The straps are velcro, removable, and good and long (plus you can set them up for a left and right sided boot). The inner liner is totally smooth with minimal stitching. My feeling was that the boot would take some time to break in, and might rub until then, particularly when saturated, but that would be no different to most boots. Compared to the minimalist Gloves, however, the Transitions looked huge.

Now, JJ’s feet generally tend towards being narrow QH feet, and disuse and a slightly overdue trim had given us a bit of contraction as well as slightly underrun heels. As a result there was a two size difference between width and length, making me think the boots might twist. Lucy reported that the internal measurements came up pretty snug, and we were borderline between a size 1 and 2. In actual fact, we needed a 2–it was impossible to get JJ’s hoof into the aperture between front and back uppers, even folded down, on the size 1s. The 2s were a beggar to get on as well (and even the bigger size was snug width-wise), and I broke two fingernails on the first boot–but I am pretty sure when they have softened up they will be a lot easier.  The boots could be cinched up pretty tight, thought I broke another four nails getting the velcro straps through the rubber O-ring keepers. One of the advantages of a snug boot I suppose is that it doesn’t come off easily (and these don’t) but as with any velcro fastening system with trailing straps, there are potential issues with mud, shavings, and the horse standing on them. And, of course, three year old colts who think the sound of velcro opening and closing is the best thing ever….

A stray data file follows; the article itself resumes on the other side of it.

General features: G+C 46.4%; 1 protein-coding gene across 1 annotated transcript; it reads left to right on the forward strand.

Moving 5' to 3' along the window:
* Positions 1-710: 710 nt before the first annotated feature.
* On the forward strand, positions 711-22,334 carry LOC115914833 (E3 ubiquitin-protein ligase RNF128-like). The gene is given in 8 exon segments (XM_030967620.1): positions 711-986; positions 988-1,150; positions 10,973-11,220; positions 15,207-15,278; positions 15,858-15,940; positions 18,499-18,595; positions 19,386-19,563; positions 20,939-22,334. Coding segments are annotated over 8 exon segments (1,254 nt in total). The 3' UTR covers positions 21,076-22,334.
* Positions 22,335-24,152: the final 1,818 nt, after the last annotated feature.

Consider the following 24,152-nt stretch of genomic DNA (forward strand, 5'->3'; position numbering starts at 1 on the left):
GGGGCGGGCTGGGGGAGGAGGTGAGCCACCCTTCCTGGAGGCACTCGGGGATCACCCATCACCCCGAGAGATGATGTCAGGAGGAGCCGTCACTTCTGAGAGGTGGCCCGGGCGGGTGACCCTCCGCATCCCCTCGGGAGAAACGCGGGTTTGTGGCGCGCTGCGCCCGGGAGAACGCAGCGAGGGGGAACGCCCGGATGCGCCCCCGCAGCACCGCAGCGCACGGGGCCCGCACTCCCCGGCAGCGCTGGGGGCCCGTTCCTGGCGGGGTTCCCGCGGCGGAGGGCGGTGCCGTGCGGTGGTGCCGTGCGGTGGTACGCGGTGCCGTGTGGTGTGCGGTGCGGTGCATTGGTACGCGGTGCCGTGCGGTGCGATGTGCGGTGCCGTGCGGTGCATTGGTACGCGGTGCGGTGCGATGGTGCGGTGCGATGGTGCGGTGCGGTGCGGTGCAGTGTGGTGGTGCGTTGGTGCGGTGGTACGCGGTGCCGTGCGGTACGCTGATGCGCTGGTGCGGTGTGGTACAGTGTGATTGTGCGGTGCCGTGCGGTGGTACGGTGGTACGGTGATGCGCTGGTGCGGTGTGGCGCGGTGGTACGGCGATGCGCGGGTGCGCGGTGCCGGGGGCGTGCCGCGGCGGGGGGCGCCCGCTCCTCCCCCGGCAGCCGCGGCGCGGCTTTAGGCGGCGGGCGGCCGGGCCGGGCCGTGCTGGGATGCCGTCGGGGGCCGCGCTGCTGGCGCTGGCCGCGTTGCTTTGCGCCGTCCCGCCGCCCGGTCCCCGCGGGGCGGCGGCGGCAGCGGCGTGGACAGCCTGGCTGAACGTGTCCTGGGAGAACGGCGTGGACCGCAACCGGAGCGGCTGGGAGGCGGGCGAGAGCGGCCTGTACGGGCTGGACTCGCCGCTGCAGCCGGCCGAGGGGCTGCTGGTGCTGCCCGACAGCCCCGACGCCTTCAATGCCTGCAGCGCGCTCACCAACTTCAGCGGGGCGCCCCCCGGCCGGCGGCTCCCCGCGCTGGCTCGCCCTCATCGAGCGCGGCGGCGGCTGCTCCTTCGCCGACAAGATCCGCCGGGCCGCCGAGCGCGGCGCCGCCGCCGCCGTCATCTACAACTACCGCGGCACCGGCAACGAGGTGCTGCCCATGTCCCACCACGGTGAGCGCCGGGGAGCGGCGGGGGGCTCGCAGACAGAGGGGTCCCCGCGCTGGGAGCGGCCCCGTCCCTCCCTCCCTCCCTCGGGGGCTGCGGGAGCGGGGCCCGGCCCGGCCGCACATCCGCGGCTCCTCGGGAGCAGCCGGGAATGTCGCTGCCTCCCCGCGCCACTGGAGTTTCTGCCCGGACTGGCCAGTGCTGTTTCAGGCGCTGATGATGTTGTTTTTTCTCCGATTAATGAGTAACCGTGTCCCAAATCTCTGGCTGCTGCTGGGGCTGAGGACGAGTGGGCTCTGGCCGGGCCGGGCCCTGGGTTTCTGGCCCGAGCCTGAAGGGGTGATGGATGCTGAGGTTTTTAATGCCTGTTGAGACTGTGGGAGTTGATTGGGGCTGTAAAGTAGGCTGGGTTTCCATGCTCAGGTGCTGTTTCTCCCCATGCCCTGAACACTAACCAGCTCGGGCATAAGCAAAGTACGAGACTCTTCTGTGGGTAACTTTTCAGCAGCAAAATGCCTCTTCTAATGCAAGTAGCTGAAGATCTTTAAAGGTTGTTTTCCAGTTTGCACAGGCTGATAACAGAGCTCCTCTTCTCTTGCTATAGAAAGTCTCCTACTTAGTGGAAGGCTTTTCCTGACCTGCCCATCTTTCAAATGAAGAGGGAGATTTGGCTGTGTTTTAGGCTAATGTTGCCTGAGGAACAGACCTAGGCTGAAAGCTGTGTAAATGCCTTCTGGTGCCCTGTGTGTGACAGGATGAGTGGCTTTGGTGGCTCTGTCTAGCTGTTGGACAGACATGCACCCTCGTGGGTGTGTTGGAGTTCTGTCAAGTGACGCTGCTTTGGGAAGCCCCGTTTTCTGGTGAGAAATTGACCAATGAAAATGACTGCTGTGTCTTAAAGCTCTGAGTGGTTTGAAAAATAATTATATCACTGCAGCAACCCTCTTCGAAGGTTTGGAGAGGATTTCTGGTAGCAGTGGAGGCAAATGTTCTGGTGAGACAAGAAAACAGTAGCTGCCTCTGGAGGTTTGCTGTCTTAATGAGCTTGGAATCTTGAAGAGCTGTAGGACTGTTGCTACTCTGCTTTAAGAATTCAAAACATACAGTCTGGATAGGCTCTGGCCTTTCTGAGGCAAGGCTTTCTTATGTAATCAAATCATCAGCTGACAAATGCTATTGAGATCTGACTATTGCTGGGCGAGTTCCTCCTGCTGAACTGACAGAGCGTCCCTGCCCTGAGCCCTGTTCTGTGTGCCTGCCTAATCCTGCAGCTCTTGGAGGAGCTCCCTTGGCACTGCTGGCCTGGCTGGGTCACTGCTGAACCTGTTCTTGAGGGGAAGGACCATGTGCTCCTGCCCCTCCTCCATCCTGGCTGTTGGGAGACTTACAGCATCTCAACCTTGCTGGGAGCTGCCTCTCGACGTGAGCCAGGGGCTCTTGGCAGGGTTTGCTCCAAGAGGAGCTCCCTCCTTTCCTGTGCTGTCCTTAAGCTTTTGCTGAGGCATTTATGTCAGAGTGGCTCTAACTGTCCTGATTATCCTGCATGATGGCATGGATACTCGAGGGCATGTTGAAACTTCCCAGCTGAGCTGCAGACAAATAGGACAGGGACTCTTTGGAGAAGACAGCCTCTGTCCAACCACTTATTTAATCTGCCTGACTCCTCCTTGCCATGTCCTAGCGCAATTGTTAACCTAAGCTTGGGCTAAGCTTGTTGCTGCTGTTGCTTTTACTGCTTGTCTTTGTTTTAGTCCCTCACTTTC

Elderly and very small 0.5 glove....rather smaller than a Transition....

Elderly and very small 0.5 glove….rather smaller than a Transition….

The actual footprint area of the Transitions is obviously rather larger than the tiny Gloves. JJ’s reaction was to take a step then snort with his eyes on stalks and refuse to move at all, since his feet had clearly glued themselves to the floor. After a bit of persuasion and a few steps of walking like a spider with a couple of legs cut off,  his proprioceptive skills reasserted themselves and he moved normally.

I say normally. Bearing in mind I hadn’t actually padded the Transitions at all, and that the vet had commented earlier that day that he was fine on tight turns on concrete, it suddenly became apparent that when he had a more giving footbed, he was suddenly MUCH lighter on his feet–both on turns, and his usual ponderous moving over when asked suddenly became much more willing. I began to wonder exactly how sound an apparently sound horse is. I left him in the yard with the boots on for a few hours to begin the process of breaking them in, but checked later to find no rubs, so left them on overnight.

By morning, they still hadn’t rubbed, come off, or twisted, so I set about padding them up prior to hitting the trail. We’ve used a whole variety of things over the years but the current favourite is Easycare’s EVA 12mm pads. Even with 24/7 use they will last about a week before they are totally flat, much longer in normal use, and then I tend to glue prolite on the bottom to give them a bit of extra life. There aren’t any specific pre-marked pads for the Transition yet, so it was a case of making a template and using a stanley knife to cut the pad to fit: